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Curr Cardiol Rev. 2016 May; 12(2): 141–154.
Published online 2016 May. doi:  10.2174/1573403X12666160301120217
PMCID: PMC4861943

Drug-induced Inhibition and Trafficking Disruption of ion Channels: Pathogenesis of QT Abnormalities and Drug-induced Fatal Arrhythmias


Risk of severe and fatal ventricular arrhythmias, presenting as Torsade de Pointes (TdP), is increased in congenital and acquired forms of long QT syndromes (LQTS). Drug-induced inhibition of K+ currents, IKs, IKr, IK1, and/or Ito, delay repolarization, prolong QT, and increase the risk of TdP. Drug-induced interference with IKr is the most common cause of acquired LQTS/TdP. Multiple drugs bind to KNCH2-hERG-K+ channels affecting IKr, including antiarrythmics, antibiotics, antivirals, azole-antifungals, antimalarials, anticancer, antiemetics, prokinetics, antipsychotics, and antidepressants. Azithromycin has been recently added to this list. In addition to direct channel inhibition, some drugs interfere with the traffic of channels from the endoplasmic reticulum to the cell membrane, decreasing mature channel membrane density; e.g., pentamidine, geldalamicin, arsenic trioxide, digoxin, and probucol. Other drugs, such as ketoconazole, fluoxetine, norfluoxetine, citalopram, escitalopram, donepezil, tamoxifen, endoxifen, atazanavir, and roxitromycin, induce both direct channel inhibition and impaired channel trafficking. Although many drugs prolong the QT interval, TdP is a rare event. The following conditions increase the risk of drug-induced TdP: a) Disease states/electrolyte levels (heart failure, structural cardiac disease, bradycardia, hypokalemia); b) Pharmacogenomic variables (presence of congenital LQTS, subclinical ion-channel mutations, history of or having a relative with history of drug-induced long QT/TdP); c) Pharmacodynamic and kinetic factors (high doses, women, elderly, metabolism inhibitors, combining two or more QT prolonging drugs, drugs that prolong the QT and increase QT dispersion, and drugs with multiple actions on ion channels). Because most of these conditions are preventable, careful evaluation of risk factors and increased knowledge of drug use associated with repolarization abnormalities are strongly recommended.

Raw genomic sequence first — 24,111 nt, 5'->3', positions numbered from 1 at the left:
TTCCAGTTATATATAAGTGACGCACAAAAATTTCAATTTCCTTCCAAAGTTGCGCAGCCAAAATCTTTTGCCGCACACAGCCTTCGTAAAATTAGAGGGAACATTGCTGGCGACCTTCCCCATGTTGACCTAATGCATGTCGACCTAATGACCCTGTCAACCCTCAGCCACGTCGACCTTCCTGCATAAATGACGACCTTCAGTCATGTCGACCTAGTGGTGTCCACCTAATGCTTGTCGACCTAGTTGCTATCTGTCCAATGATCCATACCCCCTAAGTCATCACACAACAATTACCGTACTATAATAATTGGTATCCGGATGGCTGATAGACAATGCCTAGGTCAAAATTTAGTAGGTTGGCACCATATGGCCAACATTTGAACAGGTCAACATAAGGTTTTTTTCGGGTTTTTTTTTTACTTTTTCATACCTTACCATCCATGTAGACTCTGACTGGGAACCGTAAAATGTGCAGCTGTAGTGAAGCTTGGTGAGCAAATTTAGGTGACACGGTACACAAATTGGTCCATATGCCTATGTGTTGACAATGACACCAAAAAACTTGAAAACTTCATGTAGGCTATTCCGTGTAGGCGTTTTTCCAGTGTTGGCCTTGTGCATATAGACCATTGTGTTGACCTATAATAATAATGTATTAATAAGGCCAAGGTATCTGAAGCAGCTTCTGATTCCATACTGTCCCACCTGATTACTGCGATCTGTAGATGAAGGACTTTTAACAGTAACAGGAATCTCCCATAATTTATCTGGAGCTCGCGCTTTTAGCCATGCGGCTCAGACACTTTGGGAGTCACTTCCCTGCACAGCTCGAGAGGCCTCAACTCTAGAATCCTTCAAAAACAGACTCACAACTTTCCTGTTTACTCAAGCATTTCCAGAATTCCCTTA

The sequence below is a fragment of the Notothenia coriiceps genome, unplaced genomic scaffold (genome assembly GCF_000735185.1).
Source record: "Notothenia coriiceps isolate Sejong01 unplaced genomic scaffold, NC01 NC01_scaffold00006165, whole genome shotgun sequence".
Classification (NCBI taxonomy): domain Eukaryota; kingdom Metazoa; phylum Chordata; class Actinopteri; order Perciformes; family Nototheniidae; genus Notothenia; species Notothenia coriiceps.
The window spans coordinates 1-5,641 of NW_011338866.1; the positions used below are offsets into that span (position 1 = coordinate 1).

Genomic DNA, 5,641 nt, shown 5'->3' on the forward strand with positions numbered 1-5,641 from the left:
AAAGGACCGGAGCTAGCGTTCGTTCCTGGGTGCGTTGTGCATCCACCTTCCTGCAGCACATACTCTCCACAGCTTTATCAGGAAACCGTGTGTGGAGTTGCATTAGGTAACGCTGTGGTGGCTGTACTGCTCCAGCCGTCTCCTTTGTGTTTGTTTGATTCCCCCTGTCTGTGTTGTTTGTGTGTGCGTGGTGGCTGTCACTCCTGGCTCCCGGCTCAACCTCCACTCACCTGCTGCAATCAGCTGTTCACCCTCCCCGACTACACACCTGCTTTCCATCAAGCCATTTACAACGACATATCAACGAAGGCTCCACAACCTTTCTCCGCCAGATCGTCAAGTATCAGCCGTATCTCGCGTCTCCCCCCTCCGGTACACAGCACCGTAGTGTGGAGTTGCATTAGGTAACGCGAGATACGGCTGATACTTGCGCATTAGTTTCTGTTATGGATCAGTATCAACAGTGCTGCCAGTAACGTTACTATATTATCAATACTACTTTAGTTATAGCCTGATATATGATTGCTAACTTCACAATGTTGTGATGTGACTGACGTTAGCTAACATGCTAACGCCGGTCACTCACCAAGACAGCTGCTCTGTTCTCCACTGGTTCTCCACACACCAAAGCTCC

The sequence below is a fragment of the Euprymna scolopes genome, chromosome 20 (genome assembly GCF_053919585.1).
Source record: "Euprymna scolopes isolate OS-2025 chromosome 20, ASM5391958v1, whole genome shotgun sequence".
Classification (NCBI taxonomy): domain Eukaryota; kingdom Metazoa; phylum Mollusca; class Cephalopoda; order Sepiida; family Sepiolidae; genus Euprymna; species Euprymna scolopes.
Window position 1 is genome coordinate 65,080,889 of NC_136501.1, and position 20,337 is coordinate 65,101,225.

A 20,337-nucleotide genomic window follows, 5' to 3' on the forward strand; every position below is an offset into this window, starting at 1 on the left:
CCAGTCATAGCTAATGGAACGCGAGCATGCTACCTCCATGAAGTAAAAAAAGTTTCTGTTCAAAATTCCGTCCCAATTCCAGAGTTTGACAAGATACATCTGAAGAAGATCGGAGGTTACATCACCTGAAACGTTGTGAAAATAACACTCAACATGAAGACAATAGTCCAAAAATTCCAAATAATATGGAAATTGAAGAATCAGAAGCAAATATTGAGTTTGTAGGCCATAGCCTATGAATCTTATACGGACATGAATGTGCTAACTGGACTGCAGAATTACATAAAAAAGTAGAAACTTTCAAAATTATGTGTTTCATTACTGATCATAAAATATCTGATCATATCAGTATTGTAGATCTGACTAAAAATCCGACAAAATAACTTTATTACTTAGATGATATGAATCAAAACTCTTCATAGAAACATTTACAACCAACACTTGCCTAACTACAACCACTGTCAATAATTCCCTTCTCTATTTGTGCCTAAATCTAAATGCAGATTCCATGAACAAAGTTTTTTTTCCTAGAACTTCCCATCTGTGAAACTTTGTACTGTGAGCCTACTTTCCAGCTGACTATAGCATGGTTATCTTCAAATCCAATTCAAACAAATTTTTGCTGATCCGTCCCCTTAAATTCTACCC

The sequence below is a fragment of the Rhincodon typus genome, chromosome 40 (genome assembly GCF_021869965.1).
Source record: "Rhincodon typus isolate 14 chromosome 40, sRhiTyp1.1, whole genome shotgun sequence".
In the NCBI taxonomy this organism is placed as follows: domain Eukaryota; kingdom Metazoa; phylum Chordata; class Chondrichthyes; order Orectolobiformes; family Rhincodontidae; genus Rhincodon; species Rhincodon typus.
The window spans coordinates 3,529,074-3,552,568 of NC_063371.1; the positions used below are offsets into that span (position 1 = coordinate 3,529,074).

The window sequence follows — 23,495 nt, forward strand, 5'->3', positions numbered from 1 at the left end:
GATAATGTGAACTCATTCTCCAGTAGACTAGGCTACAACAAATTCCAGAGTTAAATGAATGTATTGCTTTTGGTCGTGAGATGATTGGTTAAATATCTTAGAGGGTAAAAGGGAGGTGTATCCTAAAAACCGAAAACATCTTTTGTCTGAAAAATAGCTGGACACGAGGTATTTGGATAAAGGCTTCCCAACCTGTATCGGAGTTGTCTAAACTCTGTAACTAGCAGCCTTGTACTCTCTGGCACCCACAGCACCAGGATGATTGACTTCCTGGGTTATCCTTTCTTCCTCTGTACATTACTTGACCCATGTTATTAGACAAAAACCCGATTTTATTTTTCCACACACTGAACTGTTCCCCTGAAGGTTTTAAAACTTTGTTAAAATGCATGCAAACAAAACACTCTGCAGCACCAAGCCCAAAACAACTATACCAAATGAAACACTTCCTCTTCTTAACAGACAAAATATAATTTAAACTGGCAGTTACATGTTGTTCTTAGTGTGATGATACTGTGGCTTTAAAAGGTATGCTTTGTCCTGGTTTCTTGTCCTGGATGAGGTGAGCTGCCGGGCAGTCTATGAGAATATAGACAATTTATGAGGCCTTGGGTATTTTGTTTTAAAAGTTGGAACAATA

Keywords: Drug-induced arrhythmia, channel trafficking, long and short QT, Torsade de Pointes, potassium channels.


Drug-induced ventricular arrhythmia is an infrequent but sometimes fatal event [1]. Although expected for antiarrhythmic drugs interfering with potassium channels (Class III drugs), many non-antiarrhythmic drugs have shown proarrhythmic activity, presenting as a ventricular polymorphic tachycardia described as Torsade de Pointes (TdP) [1-6]. TdP may manifest as palpitations, syncope, seizure-like activity, cardiac arrest requiring resuscitation, and/or as sudden cardiac death [1-5]. The severity of the outcomes has led to the removal from the market of some antibiotics, prokinetics, antihistaminics and antipsychotics [7]. It has been estimated that TdP occurs in 4 out of 100,000 individuals per year, but a higher rate is expected in predisposed patient groups [8]. The absence of ECG data for most cases of sudden death makes it impossible to document TdP as the culprit. Therefore, both cardiovascular mortality and cardiac sudden death have been employed as indicators of drug-induced severe and fatal arrhythmias.

TdP is commonly associated with a prolonged QT interval (long QT syndrome, LQTS). Long QT may result from either congenital or acquired mechanisms. Drug-induced long QT is by far the most common, and hence, preventable cause of long QT. Updated information about drugs associated with increased risk of TdP may also be found at Other predisposing factors for TdP are repolarization heterogeneity, electrolyte abnormalities, and structural cardiac disorders [5, 9, 10]. Coexistence of predisposing factors increases the likelihood of developing TdP. Silent mutations of cardiac ion channels are responsible for many cases of drug-induced long QT syndrome, TdP and/or sudden death, despite having normal QT duration on the resting ECG [11, 12].